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I have a core data value that is "integer 32". How should I set/get values from this?

with

[NSNumber numberWithInteger:X]

or with

[NSNUmber numberWithInt:X] 

?

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3  
they are the same –  Danut Pralea Feb 2 '12 at 0:34
    
they are the same???? thanks. –  SpaceDog Feb 2 '12 at 0:48
4  
on 64bits machine NSInteger is long (integer 64), but on iPhone they are same –  Bryan Chen Feb 2 '12 at 0:52
1  
Now that iPhone is 64 bit as well, is this answer still the same? –  SAHM Nov 4 '13 at 10:04

2 Answers 2

up vote 6 down vote accepted

NSInteger is simply a typedef for int, so you don't lose/gain integer precision one way or another. Both will work.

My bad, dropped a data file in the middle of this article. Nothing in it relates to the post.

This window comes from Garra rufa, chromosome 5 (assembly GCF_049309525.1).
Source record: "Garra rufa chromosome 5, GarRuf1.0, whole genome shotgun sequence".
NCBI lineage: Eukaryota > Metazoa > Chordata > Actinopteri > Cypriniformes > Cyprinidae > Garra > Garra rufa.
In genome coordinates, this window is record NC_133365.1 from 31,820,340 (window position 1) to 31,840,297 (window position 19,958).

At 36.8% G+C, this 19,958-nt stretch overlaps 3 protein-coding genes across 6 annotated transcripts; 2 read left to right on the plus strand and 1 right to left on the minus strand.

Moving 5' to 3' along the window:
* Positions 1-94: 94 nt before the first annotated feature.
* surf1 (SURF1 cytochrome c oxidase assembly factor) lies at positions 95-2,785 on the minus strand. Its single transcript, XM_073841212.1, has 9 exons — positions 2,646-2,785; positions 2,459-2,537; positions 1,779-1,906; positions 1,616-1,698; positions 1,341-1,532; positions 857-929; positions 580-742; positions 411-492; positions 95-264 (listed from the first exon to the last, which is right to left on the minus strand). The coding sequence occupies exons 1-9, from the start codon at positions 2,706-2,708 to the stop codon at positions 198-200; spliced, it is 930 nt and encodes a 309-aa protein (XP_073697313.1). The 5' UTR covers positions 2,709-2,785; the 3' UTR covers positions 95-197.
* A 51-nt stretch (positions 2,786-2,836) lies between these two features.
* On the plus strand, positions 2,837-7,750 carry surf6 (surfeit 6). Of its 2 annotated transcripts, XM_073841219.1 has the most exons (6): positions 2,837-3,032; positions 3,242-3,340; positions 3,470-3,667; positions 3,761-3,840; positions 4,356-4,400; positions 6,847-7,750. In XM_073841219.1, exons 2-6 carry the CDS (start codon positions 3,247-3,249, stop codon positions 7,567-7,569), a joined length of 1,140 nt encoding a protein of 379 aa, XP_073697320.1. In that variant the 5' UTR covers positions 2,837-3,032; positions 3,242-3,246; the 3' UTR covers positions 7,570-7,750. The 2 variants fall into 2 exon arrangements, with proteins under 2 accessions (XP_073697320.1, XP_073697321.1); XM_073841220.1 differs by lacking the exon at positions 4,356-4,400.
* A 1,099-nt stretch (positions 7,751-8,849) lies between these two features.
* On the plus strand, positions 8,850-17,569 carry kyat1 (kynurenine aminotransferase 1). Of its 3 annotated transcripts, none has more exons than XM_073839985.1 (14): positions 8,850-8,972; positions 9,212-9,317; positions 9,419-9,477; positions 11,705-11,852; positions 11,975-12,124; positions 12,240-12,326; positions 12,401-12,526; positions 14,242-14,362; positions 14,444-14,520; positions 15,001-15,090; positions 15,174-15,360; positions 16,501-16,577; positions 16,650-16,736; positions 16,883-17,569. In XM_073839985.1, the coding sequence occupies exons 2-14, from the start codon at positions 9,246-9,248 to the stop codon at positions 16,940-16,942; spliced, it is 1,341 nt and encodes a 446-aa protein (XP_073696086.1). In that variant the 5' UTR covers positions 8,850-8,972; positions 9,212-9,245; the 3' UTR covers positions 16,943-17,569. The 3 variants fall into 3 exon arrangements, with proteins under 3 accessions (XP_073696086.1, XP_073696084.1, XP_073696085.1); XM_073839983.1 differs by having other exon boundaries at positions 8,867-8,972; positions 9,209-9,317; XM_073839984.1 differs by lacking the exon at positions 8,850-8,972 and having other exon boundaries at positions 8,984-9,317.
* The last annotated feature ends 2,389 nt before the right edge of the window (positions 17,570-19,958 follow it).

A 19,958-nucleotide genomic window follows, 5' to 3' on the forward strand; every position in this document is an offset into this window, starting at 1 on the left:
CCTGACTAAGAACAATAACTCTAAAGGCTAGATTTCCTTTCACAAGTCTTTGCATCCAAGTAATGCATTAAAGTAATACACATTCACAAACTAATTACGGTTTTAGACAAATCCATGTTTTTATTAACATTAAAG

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thanksssssssssssssss! –  SpaceDog Feb 2 '12 at 0:48
    
+1 - also, I added below how you can find out in XCode –  bryanmac Feb 2 '12 at 0:51

As Jack said, it's a typedef. To add on to the answer, here's how you find out.

In XCode, hold down Apple key with your source file open. You'll see NSInteger become a link. After clicking on it, it will open it's definition.

#if __LP64__ || (TARGET_OS_EMBEDDED && !TARGET_OS_IPHONE) || TARGET_OS_WIN32 ||      NS_BUILD_32_LIKE_64
typedef long NSInteger;
typedef unsigned long NSUInteger;
#else
typedef int NSInteger;
typedef unsigned int NSUInteger;
#endif

Also, xlc0212's point is a good one. If you read the definition above, it's pretty clear.

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+1 This is one of the most awesome Xcode features ever. So nice for quickly looking at public methods/properties. –  Jack Lawrence Feb 2 '12 at 1:09

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